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Brief History of the Poor Law Unions in England and Wales from 1834
Under the Poor Law Amendment Act of 1834, the Poor Law Commission was given the power to unite parishes in England and Wales into Poor Law Unions, each Union being administered by a local Board of Guardians according to the directions issued by the Commission. According to the Act, relief was only to be given to able-bodied paupers through the workhouse and central to the formation of a Union was the provision of a workhouse building.
Although there was some periodic reorganisation of union boundaries, with a existing unions being dissolved or merged, most notably in London, the majority of the unions set up under the 1834 Act continued in operation for almost a century. The end came at midnight on Monday 31st March 1930, when a new Local Government Bill abolished all the Poor Law Unions and their Boards of Guardians, their role passing to county councils and county boroughs. Responsibility for the destitute then passed to new local Public Assistance Committees.
Bath Poor Law Union
Bath Poor Law Union was formed on 28 March 1836. Its operation was overseen by an elected Board of Guardians, 41 in number, representing its 24 consituent parishes as listed below.
(figures in brackets indicate numbers of Guardians if more than one):
Somerset:Bath—St James (3), Bath—St Michael (2), Bath—St Peter & St Paul (2); Bath—Walcot (8), Bath Hampton, Bath Easton [Batheaston], Bath Ford [Bathford], Bathwick (2), Charlcombe, Charterhouse Hinton, Claverton, Combhay, Dunkerton, English Combe, Langridge, Lyncombe &, Widcombe (4), Monkton Combe, St Catherine, South Stoke, Swanswick, Twerton or Twiverton (2), Wellow, Weston (2), Woolley. Later Additions: Freshford (1883)
• Bath and North East Somerset Record Office, Guildhall, High Street, Bath BA1 5AW. A wide variety of records survives including: Guardians' minute books (1836-1930); Workhouse admissions (1914-1934); Baptisms (1847-1922); burials (1847-99); Bastardy order registers (1844-85); Relief order books (1886-1928); Ledgers (1836-1909); Cottage Homes administrative records; etc.
Staff and Inmates: 1881 census
History of the Bath Hospital
The Bath Hospital, open to the poor from every part of the kingdom, whose maladies require the use of the Bath waters, is maintained by voluntary contributions, and is under the direction of a president and governors, incorporated by act of parliament, who have a common seal, and are empowered to fill up vacancies in their own body. The Bath United Hospital combines the objects of the late city dispensary and casualty infirmary, and a spacious building has been erected for it near the Cross bath; this and the West Walcot dispensary, and an infirmary in Pierrepoint-street, for curing diseases of the eye, are also supported by subscription. There are three societies for the relief of women during childbirth; an asylum for the support of young females, and for instructing them in household work; a house of protection for orphans and destitute females; an establishment for aged, and an asylum for young, females; a penitentiary, with a chapel; and other charitable institutions of various kinds, adapted to the wants of the distressed poor, and to the mitigation of almost every species of calamity. St. John's Hospital, for the maintenance of six aged men and six women, was founded in the reign of Henry II. by Reginald Fitz-Jocelyn, who endowed it with lands then producing £22 per annum; attached is a neat chapel, in which the master, who must be a clergyman of the Established Church, officiates daily. Partis' College, a capacious range of building, occupying three sides of a quadrangle, on the upper road to Bristol, and comprising a chapel and separate dwellings for 30 decayed gentlewomen, ten of whom must be either the widows or daughters of clergymen, was founded and endowed by Mrs. Partis, in fulfilment of the intention of her husband, Fletcher Partis, Esq., who died before it was carried into effect. The poor law union of Bath comprises 24 parishes and places, and contains a population of 69,232.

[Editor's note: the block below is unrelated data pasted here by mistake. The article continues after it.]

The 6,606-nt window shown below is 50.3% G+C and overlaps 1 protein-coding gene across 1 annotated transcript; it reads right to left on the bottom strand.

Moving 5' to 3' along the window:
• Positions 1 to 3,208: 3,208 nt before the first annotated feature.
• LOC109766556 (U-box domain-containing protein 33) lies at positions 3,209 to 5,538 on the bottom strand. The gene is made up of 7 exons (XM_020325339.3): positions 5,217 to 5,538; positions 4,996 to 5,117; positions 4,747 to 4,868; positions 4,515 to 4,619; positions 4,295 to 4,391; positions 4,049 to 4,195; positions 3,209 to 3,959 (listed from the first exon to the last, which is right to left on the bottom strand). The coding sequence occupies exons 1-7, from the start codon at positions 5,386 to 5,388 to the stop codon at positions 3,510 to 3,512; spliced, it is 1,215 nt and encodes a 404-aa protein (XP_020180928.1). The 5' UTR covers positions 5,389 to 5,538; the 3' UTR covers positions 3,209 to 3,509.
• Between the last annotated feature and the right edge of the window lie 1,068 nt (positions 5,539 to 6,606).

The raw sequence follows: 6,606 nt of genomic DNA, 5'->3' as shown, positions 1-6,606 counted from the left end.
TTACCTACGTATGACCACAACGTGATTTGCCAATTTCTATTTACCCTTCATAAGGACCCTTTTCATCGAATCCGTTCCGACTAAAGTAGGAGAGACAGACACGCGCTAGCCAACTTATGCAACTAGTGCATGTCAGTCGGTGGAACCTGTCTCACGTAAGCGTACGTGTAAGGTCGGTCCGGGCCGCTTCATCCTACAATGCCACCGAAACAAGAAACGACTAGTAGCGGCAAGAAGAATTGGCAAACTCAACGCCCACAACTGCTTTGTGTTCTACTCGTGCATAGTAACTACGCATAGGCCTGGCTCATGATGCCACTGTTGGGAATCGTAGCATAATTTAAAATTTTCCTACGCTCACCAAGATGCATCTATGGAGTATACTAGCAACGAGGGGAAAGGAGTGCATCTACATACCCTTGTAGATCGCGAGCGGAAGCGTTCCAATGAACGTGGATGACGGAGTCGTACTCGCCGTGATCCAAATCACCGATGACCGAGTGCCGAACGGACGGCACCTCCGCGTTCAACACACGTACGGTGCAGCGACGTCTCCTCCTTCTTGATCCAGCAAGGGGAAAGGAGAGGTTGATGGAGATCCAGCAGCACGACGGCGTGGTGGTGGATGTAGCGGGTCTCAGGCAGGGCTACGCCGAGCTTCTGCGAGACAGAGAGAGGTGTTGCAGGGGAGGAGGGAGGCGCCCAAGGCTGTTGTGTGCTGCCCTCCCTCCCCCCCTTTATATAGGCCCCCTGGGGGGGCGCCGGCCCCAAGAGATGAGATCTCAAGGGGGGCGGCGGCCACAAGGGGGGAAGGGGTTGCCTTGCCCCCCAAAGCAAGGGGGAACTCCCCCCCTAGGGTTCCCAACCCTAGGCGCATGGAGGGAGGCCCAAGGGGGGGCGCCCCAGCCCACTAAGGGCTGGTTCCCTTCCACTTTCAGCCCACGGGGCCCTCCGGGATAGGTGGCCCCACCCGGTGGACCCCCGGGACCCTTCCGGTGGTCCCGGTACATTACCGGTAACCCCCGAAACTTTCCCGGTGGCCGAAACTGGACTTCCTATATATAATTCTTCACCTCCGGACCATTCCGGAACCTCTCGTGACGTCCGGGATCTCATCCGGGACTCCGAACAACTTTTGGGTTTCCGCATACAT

From: 'Basingstoke - Battersby', A Topographical Dictionary of England (1848), pp. 168-177. URL: http://www.british-history.ac.uk/report.aspx?compid=50784 Date accessed: 16 March 2011.
For more information on the history of the workhouse, see Peter Higginbotham's web site: www.workhouses.org.uk and http://www.workhouses.org.uk/index.html?Bath/Bath.shtml
Parishes in the Union
Bath Abbey, Somerset Bath St James, Somerset Bath St Michael, Somerset Bathampton, Somerset Batheaston, Somerset Bathford, Somerset Bathwick with Woolley, Somerset Charlcombe, Somerset Claverton, Somerset Combe Down, Somerset Combe Hay, Somerset Dunkerton, Somerset Englishcombe, Somerset Hinton Charterhouse, Somerset Langridge, Somerset Monkton Combe, Somerset South Stoke, Somerset St Catherine, Somerset Swainswick, Somerset Twerton-on-Avon, Somerset Walcot, Somerset Walcot Holy Trinity, Somerset Walcot St Saviour, Somerset Wellow, Somerset Weston, Somerset Weston St John, Somerset Widcombe, Somerset
Bath workhouse records are held at Bath & North East Somerset Record. Office, The Guildhall, Bath, BA1 5AW, tel. 01225 477421, email@example.com.
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